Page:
So Dr. Dhand is right: asking patients open-ended questions and actively listening to their response IS the best way to practice medicine. But it’s certainly not going to “[turn] 10 minutes into 20,” as he claims. The opposite is much more likely: it might turn 20 into 40… and rightly so.

And we know beyond a doubt that spending more time to summarize the visit with the patient will contribute to better compliance, and probably better outcomes, higher satisfaction, all of it. But shorter visits? By saying stuff twice? Who can do something twice in less time than it takes to do it once? Do the laws of time and space not apply to Dr. Dhand’s exam rooms?

If Dr. Dhand had renamed his article “Providing better care by spending more time with patients,” then he’d have the beginnings of a great article. Instead, he describes a way to increase the quality of the patient visit, but one that would indeed exacerbate the not-enough-time problem.

So the true solution to not-enough-time-to-spend-with-patients is…find a way to free up time to spend with patients. Everything else is secondary. Learned helplessness has blinded too many doctors to the ways we can do this, but it boils down to this: Doctors must couragously fight the system that holds our time hostage.

My solution was Direct Primary Care.

Outside of the nightmare that is third party payers, nobody tells me how many patients I have to see in a day or how to do my job. I click boxes for no middleman. My low overhead allows me to offer mostly 1 hour visits, housecalls, and an expanded scope of practice, all while keeping my prices far below the prices inside the system. The result is that I can do all the communication Dr. Dhand refers to, exactly the way he recommends. I have a relaxed nonverbal communication style that tells my new diabetic patient we’re not rushed and she is free to tell me whatever she wants. I actively listen rather than stare at a screen the whole time. I can ask open-ended questions and she has all the time she needs to answer them. Then, at the conclusion of our visit, we can recap all of my education and recommendations, and she can teach that back to me. I know she’s got it. Now, she can go home, make some changes to her diet, and her diabetes is suddenly under control without meds. Health care, not sick care and chart care. Inside the system, I’d have been encouraged to interrupt her, give her 7 minutes, throw an expensive script at her and spend the next 10 minutes clicking boxes, before going to the next patient to provide more shabby care. Indeed, I’d have been rewarded and incentivized to practice that way.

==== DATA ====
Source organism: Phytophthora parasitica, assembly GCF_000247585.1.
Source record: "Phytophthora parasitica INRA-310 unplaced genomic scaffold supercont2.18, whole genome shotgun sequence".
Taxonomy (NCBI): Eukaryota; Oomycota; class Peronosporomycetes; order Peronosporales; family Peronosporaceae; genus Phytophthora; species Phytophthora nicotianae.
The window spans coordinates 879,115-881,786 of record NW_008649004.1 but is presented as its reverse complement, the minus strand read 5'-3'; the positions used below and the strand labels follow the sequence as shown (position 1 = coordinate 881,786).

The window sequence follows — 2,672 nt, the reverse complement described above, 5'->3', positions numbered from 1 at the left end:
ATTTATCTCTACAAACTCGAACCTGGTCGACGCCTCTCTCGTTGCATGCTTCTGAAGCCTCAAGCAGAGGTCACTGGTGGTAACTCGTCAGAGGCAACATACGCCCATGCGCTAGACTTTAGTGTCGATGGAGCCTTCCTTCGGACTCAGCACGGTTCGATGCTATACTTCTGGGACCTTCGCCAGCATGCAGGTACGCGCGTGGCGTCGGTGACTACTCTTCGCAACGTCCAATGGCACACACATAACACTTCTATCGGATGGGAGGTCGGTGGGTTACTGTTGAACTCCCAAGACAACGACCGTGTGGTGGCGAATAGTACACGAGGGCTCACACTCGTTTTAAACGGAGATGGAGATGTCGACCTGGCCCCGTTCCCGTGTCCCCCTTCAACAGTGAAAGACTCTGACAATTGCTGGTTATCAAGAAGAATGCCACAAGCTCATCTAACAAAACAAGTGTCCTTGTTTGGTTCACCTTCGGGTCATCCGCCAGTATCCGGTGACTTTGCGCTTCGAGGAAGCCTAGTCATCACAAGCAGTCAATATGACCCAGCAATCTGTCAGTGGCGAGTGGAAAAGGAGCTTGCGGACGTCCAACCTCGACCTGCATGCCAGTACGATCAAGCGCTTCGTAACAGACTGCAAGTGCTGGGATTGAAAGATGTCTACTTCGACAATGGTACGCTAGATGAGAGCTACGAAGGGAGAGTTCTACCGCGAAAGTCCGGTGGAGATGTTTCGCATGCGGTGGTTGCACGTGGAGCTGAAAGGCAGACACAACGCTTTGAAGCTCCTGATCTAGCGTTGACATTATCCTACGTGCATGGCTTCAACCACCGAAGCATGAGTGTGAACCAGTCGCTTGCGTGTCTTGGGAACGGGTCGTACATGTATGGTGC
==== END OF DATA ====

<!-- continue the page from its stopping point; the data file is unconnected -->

DPC works for me, allows me to better care for the poor in my area, and much more. But there are other ways to fight back without leaving the system.

Maybe you are looking for ways to spend more time with your patients, but hesitate to really crush the reset button like my DPC colleagues and I have. Great news: you have no duty to suffer, and you can stand up to abuse. Tell the insurance companies you’re not their clerk, and you’re not going to fill out those forms unless they pay you to. Tell your administrator to take their patient quota and shove it. You’re the doctor–you’re generating the money that pays their salary, and last time I checked, the person writing the checks is the boss. Tell them to stop wasting money and wasting your time. Skip the next worthless meeting and instead spend an hour with a patient truly in need. It’s past time for medicine to be taken back by the ones who are in it for the right reasons.

(Editor’s Note: the image above was from the late Placebo Journal, which Dr. Lassey was a major part of for almost a decade)